Major depression can be addressed with a wide variety of treatments, including widely known ones such as psychotherapy and medication. There are a growing number of options that involve neuromodulation, in which brain pathways are stimulated using electricity, magnetism or other forms of energy. Keck Medicine of USC offers techniques including electroconvulsive therapy, vagus-nerve stimulation, transcranial magnetic stimulation, ketamine infusion and experimental deep-brain stimulation.

“No two people are affected in the same way by depression,” Wong said. “It’s recommended that you consult with mental health professionals for the best treatment options for you.”

Treatment is personalized to the specific details of each patient’s case, and each patient’s needs.

“There are a number of key factors that guide choice of therapy,” Elmashat said. “These include the nature and severity of depression, past responses to treatment and the beliefs and preferences of the patient and their family.”

There are things that can be done to help manage depression.

Research has identified a number of practices that lessen the effects of depression.

“Studies show that aerobic-type exercise at least four times each week for 40 minutes over a period of six months can be equivalent to taking an antidepressant,” Figueroa said. “Meditation at least 30 minutes twice daily has also been shown to be beneficial.”

In addition to habits of body and mind, experts also recommend combating depression by seeking social support and avoiding things that can bring serious stress.

“You should fight the urge to isolate yourself, and instead spend time with people you trust and can confide in,” Wong said. “When you’re experiencing depression, it’s best to postpone important decisions such as getting married, getting divorced or changing jobs as much as you can. You should discuss decisions with other people who know you well and might have an objective view of your situation.”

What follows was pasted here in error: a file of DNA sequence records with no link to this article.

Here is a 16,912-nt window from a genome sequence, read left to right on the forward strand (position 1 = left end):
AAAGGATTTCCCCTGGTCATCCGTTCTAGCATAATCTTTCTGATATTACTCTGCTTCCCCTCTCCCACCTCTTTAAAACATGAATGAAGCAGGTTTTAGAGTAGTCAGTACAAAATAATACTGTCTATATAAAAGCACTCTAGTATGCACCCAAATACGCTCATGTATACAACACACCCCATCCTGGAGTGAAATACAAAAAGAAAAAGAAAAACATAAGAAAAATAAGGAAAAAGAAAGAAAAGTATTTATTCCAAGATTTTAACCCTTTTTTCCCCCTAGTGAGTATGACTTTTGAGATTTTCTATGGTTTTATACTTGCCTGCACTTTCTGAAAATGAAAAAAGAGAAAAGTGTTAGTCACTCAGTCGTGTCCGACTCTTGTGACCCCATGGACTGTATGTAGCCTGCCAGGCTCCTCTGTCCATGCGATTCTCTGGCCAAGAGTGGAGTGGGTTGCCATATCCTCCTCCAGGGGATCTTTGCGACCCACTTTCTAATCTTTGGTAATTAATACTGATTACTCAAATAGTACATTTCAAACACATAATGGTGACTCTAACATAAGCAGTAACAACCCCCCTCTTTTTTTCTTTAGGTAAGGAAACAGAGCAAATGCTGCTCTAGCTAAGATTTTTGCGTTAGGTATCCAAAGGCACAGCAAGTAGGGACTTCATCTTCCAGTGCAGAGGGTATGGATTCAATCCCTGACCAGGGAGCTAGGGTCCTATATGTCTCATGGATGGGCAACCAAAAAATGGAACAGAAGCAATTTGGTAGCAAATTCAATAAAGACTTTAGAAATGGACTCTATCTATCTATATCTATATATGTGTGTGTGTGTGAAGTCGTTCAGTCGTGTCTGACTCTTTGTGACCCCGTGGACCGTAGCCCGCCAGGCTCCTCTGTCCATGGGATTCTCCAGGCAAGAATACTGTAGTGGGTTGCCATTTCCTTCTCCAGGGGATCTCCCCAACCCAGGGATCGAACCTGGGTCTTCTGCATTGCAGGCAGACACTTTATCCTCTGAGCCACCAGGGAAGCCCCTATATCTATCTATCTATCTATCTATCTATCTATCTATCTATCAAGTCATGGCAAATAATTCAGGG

Screening makes a difference.

Because depression reaches into every aspect of life for those affected, it frequently appears part of a constellation of issues and risks, potentially worsening in a vicious cycle. Thus, experts encourage people to seek evaluation — or help — if they feel as though they’re struggling.

“Depression can co-occur with serious medical illnesses, major life changes, chronic stress and trauma,” Wong said. “Early detection through screening is instrumental in getting help sooner rather than later.”

Warning signs include feeling sad, hopeless, tearful or socially withdrawn over a period of two or more weeks. Changes in sleep and appetite can also be indicators. Some people find themselves with decreased energy and unable to enjoy themselves. It’s vital to attend to thoughts that life is not worth living or ideas of self-harm.

“Don’t feel embarrassed to let your primary care physician know during a medical examination that you have been feeling depressed,” Figueroa said. “And if you see a friend or family member suddenly appear disengaged, withdrawn, sad and depressed, help them find a clinic, doctor or therapist for evaluation and treatment.”

Keck Medicine of USC patients and Trojan family members can contact (800) USC-CARE (800-872-2273) to schedule an appointment with a mental health professional.

More information on the Department of Psychiatry and the Behavioral Sciences can be found on the departmental website.